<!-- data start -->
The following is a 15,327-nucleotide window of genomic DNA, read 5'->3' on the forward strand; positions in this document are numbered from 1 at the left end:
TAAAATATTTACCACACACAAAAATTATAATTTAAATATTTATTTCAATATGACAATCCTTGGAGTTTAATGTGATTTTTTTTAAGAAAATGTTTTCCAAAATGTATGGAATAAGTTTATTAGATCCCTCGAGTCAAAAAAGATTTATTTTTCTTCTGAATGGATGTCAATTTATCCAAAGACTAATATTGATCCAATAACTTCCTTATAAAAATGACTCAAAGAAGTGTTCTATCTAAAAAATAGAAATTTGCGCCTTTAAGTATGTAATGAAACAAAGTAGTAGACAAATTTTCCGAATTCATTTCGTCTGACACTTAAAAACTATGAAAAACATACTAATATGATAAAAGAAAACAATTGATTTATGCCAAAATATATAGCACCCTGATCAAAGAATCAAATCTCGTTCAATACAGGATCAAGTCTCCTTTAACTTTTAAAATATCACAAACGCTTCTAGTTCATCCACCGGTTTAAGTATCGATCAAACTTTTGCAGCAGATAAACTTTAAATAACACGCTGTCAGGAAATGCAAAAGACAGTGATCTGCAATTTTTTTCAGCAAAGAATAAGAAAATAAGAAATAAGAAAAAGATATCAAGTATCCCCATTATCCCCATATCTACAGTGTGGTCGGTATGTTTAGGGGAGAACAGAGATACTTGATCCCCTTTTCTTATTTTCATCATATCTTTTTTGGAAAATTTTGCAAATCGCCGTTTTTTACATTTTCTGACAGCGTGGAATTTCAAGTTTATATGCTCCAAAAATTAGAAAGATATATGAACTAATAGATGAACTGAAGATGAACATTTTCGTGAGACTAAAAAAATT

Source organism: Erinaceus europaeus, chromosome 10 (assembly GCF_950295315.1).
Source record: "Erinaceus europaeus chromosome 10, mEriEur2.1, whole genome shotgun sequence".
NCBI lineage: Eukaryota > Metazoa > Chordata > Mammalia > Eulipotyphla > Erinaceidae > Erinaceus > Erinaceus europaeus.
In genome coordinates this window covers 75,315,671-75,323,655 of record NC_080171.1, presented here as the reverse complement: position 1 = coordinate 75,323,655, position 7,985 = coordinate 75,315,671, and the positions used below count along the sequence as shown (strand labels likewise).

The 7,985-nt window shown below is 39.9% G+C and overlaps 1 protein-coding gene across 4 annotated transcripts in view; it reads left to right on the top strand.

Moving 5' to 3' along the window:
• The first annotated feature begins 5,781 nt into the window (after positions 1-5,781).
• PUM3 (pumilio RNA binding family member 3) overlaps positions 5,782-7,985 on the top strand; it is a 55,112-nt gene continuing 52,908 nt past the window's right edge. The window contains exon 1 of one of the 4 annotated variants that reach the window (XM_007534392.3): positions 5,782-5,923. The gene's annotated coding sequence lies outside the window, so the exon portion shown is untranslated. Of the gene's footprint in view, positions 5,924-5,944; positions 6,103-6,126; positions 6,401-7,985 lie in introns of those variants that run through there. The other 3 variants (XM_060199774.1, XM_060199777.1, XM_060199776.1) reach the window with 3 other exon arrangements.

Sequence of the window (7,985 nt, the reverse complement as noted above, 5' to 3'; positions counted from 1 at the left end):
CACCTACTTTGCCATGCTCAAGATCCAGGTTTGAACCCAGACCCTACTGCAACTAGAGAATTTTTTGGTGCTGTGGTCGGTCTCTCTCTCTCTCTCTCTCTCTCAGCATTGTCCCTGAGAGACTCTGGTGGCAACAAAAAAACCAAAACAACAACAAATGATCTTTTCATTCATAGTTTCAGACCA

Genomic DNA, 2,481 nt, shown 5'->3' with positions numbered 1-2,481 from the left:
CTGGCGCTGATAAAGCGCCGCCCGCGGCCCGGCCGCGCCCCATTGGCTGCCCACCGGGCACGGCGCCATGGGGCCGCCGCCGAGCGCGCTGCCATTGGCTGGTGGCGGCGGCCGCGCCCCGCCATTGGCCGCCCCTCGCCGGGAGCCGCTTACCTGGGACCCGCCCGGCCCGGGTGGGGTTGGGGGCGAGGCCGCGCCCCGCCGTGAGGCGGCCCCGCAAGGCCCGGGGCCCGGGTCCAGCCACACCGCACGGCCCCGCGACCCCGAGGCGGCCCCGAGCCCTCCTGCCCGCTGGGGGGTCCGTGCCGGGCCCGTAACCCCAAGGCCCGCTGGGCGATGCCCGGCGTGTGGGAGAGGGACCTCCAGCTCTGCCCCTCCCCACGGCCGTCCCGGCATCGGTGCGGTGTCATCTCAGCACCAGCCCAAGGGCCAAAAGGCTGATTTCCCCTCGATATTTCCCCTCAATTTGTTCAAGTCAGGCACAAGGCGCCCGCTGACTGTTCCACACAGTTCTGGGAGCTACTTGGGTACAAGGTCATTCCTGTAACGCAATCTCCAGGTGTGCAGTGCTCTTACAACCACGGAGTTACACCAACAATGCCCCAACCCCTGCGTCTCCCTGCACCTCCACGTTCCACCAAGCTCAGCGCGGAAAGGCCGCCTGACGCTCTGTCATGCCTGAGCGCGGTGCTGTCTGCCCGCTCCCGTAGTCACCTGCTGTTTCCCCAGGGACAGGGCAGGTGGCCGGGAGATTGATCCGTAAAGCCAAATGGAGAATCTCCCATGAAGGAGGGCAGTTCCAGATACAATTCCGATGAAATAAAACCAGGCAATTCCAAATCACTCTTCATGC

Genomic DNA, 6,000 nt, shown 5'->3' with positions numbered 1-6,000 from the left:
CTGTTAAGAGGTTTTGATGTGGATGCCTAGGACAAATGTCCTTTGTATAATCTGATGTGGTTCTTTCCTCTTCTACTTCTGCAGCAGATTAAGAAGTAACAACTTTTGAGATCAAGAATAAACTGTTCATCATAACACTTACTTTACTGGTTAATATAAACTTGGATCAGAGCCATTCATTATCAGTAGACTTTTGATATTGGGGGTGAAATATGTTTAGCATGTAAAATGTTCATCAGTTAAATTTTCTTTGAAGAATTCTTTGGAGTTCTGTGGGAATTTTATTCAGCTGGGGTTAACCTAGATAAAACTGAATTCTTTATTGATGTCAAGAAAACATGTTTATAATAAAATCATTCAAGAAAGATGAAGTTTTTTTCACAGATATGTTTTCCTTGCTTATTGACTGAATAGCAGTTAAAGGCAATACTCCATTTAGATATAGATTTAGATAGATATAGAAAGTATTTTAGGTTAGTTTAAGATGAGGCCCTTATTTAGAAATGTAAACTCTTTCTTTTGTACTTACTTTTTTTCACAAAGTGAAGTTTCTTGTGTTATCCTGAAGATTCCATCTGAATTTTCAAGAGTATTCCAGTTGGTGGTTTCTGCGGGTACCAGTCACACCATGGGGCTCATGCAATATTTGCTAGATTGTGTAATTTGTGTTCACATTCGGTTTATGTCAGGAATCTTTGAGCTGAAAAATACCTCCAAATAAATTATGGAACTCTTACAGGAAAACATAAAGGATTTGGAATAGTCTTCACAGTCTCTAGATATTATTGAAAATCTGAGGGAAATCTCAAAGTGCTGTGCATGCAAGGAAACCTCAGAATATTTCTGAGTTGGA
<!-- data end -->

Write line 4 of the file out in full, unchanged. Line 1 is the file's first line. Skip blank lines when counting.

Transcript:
Source record: "Erinaceus europaeus chromosome 10, mEriEur2.1, whole genome shotgun sequence".